First, do NOT start hand feeding or holding out pieces of this or that or trying lots of different things to tempt this puppy! I cannot emphasise the disaster this may cause for LONG TERM eating problems.

Second, do NOT leave kibble out all the time -- this is setting her up to continue NOT to eat within reasonable times, and makes it extremely difficult to tell if she has eaten at all, or how much. And again, it setting your dog up to be a lifelong problem eater. Vets do not advise leaving food down on the floor to let dogs free feed. With this breed, which is prone to over eating it is especially unwise.

Here are two things you need to do:

1) If you have not recently done so IMMEDIATELY get this puppy to a vet and make sure here are no medical reasons this puppy is not eating.

2) Assuming there are no medical issues: learn not to worry about what she is eating and IGNORE her, feeding her with total indifference and without watching and fussing over her, giving her only 15 minutes to eat, at which point, and without comment or fussing, simply lift the food and put it away til the next scheduled mealtime, NO treats in between at all. I would feed what the breeder was feeding and stop worrying. The breeder's food is a good one and if this is what she was eating only days ago it wis what she will eat quite happily once she gets a chance to settle into her new house and she also learns that holding out does NOT bring the rewards you are currently offering her -- fussing, extra attention, hand feeding, all sorts of new things to eat. Or to put it another way -- if you were caring for a three year old who refused to eat your healthy lunch would you instead sart cajoling and fussing and cooking the child meal after meal to see if they will eat? Of course you wouldn't :lol:, because a child then only learns that eating nothing brings tons of interesting attention and additional types of food and is a self-perpetuating reward for unwanted behaviour, and is highly manipulative.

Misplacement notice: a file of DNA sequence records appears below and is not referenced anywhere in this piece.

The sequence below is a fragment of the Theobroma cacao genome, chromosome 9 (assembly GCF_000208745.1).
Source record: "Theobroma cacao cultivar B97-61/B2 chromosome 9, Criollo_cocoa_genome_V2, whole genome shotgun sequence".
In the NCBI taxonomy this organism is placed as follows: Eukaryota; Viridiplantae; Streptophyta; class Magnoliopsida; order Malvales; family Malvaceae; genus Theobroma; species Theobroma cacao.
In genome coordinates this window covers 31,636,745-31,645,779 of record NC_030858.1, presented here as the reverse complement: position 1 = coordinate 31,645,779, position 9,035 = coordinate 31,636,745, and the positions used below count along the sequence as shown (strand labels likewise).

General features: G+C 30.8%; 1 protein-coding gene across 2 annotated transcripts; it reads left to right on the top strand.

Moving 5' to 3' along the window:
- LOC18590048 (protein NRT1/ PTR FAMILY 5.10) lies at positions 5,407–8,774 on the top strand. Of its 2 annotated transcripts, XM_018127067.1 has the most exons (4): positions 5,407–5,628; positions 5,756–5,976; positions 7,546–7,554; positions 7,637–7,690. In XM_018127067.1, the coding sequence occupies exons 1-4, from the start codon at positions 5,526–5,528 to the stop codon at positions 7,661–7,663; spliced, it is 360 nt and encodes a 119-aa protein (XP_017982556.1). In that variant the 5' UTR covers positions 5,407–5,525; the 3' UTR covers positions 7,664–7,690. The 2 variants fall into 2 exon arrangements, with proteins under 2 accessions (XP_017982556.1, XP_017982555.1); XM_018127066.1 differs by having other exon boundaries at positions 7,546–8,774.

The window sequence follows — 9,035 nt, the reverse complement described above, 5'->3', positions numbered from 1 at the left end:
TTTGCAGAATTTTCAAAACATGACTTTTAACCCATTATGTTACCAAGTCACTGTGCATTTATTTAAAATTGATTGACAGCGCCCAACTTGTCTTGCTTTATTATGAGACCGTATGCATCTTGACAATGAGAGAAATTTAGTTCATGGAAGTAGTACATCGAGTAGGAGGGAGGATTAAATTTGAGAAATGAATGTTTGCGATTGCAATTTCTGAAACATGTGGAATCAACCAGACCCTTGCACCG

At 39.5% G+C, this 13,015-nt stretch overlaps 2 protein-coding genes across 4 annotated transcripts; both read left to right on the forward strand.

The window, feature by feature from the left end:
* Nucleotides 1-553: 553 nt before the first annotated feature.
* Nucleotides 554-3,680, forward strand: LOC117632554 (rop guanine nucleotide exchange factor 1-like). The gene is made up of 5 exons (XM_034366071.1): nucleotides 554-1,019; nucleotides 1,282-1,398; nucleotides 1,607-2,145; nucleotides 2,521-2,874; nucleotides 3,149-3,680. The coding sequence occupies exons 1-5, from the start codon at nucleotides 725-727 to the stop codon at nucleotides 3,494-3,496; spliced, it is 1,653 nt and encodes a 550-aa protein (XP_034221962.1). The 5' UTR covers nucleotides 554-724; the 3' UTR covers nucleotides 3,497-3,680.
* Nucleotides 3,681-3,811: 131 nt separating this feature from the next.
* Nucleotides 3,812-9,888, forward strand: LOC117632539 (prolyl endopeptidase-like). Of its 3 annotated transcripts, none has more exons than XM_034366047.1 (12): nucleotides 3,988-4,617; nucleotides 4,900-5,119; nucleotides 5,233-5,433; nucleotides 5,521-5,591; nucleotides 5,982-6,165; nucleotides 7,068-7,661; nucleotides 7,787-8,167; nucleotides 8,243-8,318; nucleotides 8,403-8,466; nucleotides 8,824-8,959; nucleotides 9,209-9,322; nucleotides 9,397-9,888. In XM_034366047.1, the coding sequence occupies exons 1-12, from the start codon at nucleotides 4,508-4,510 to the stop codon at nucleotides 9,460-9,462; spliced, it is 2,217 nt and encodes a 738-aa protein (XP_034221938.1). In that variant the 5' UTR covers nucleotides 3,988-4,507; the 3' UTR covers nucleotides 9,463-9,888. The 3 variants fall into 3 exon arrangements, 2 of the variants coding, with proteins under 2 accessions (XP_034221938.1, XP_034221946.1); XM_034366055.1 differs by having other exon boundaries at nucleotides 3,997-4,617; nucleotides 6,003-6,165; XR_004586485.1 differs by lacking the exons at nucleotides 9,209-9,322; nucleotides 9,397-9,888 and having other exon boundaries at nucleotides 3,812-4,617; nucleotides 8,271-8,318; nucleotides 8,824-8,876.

It is exactly the same with a dog. Playing into the dog's demands means you will have problems that persist for years and years. Setting them up to learn this as a puppy makes it especially hard to reverse. This can then become a matter of life or death for an ill hospitalised dog that will not eat! There are so many reasons never to allow this to develop into a problem but stopping it requires your will power, not doing anything to lure the puppy into eating.

Please have a careful read of this page from a cavalier breeder with decades of experience:

http://roycroftcavaliers.com/manualfeeding.htm

From which:


FEEDING DIRECTIONS
Whether you decide to feed a high quality kibble or a commercially prepared whole foods diet, the following directions will apply.

Puppies between 8 and 16 weeks of age do quite well on 3 meals a day. They start out with about a large handful of kibble for each meal or about 1/4 cup. At about 4 to 6 months of age you may begin feeding your puppy twice a day, about 1/2 cup or so each time. Somewhere between 10 and 18 months of age you may begin feeding just once a day--with some really good eaters you may need to feed just once a day by 6 or 7 months of age.

Each time you feed your puppy, put the food down for approximately 15 minutes. If the puppy hasn't finished it after 15 minutes, pick it up and put it away until the next feeding time. Do NOT try to feed in between. Refrigerate if you are feeding a commercially prepared whole foods diet. Do not worry if your puppy appears thin. Puppies are just like humans. Some are very thin while growing up and some are not. It is highly unlikely your puppy will starve itself unless it is already ill. A puppy that grows slowly is best--there is no first prize for gaining full size as early as possible! Puppies who grow slowly are more likely to be able to develop muscle and tissue at the correct rate to keep up the the bone development. Of course some puppies are gluttons! Be careful not to overfeed a glutton.

Also please read:

http://board.cavaliertalk.com/showthread.php?t=24168